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RV Camping with Dogs: A Complete Guide Loaded With Tips

Published on March 19th, 2019 by Camper Report
This post was updated on April 28th, 2021

My family is full of avid dog-lovers and we have taken ours on many camping trips in our RV. It may seem simple, but there is a whole lot to know about having a dog with you on an RV trip, so I have made a guide that will help you, and your pet, have an amazing road trip.

So, what should I know about camping with dogs? The most essential thing to remember to pack all of the essentials, buckle your dog up, and make time for potty breaks. Also, stay in pet-friendly campsites and be courteous to your neighbors with your dog.

Continue reading to dive deep into the details of all the tips and techniques of knowing everything you need to have the best road trip with your dog. In this guide, I will go over the most important things to keep in mind on your RV camping trip with your dog, and other tips that will further enhance and guarantee a great experience for all involved.

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Pack the Essentials For Your Dog

One of the most important things for you to keep in mind in regards to camping in an RV with your dog is to be sure to remember to pack all of your dogs will need during your trip.

Think of that awful feeling you get when you realize that you forgot to pack something important for a trip. That feeling is even worse when you forget something essential for your dog, trust me, I know!

Here is a list of some important things to bring of things that your dog will need on the RV camping trip. Some of the items have links to where you can purchase them if you don’t already own them.

In the two links above I have attached some great products that are perfect portable water bottles and bowls for your dog.

Unlike humans, dogs can’t express easily how they are feeling so it can be hard to tell what exactly it is that they need. This is why the owner needs to be on top of keeping their dogs hydrated throughout the day and trip.

Travel water bottles for dogs are convenient due to their light weight and ability to transport water around. When it comes down to it, having a water bowl at the very least will be just fine.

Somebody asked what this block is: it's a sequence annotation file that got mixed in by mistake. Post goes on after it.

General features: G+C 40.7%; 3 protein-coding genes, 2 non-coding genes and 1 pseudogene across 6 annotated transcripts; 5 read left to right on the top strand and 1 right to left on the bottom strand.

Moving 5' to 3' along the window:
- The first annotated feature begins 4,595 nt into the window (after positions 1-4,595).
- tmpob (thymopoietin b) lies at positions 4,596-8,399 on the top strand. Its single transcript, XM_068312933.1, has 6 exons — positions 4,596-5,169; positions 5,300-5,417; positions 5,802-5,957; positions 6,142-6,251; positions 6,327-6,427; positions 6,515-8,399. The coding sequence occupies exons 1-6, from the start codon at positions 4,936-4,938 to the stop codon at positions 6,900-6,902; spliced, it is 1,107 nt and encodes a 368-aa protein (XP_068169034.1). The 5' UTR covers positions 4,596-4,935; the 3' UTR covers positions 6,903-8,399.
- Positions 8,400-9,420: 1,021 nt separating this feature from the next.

• Dog food

You don’t want to have to be feeding your dog all of the people food that you bought for yourself and family during your RV trip, so it’s important to remember to pack lots of dog food along as well.

Sometimes those bags of dog food can be huge and heavy but don’t worry you don’t necessarily have to bring the whole bag depending on the length of your trip. Measure how much your dog eats each day then bring as much as you need (plus some extra just in case) in a separate bag for your trip.

In the link above I have attached a great leash and collar for medium and large dogs that are strong and reliable. If you do not have one, or if you do not like the one that you have now, I highly recommend this one!

I can’t stress how important it is to bring both a leash and collar for you dog in your RV while camping. There have been so many accidents that could’ve been avoided by having these simple items.

Some people try to get by with just a leash and no collar. They wrap it around the dog’s neck and it seems to have the same effect. It definitely does not. Dogs have the ability to free themselves much easier when the owner doesn’t use a leash and collar.

If you remember to bring these two simple items and use them while RV camping, you will avoid and be safe from almost all dog-to-hum incident, dog-to-dog attacks, wildlife encounters, losing your dog, and many other things.

In the link above I have attached both a harness and seat belt/car leash that can be used to keep your dog safe and sound in the RV.

I have been guilty of not buckling up my dogs when they ride with me in the car/RV, but I now understand that it is super important for dogs to strap in up just like humans. It can be very dangerous not only for the dog but for the other passengers as well in the RV if the dogs don’t have some sort of belt or protection.

Crashes happen to many when they least expect it, so be safe and protect your dog and family with some sort of harness or seat belt on your road trip.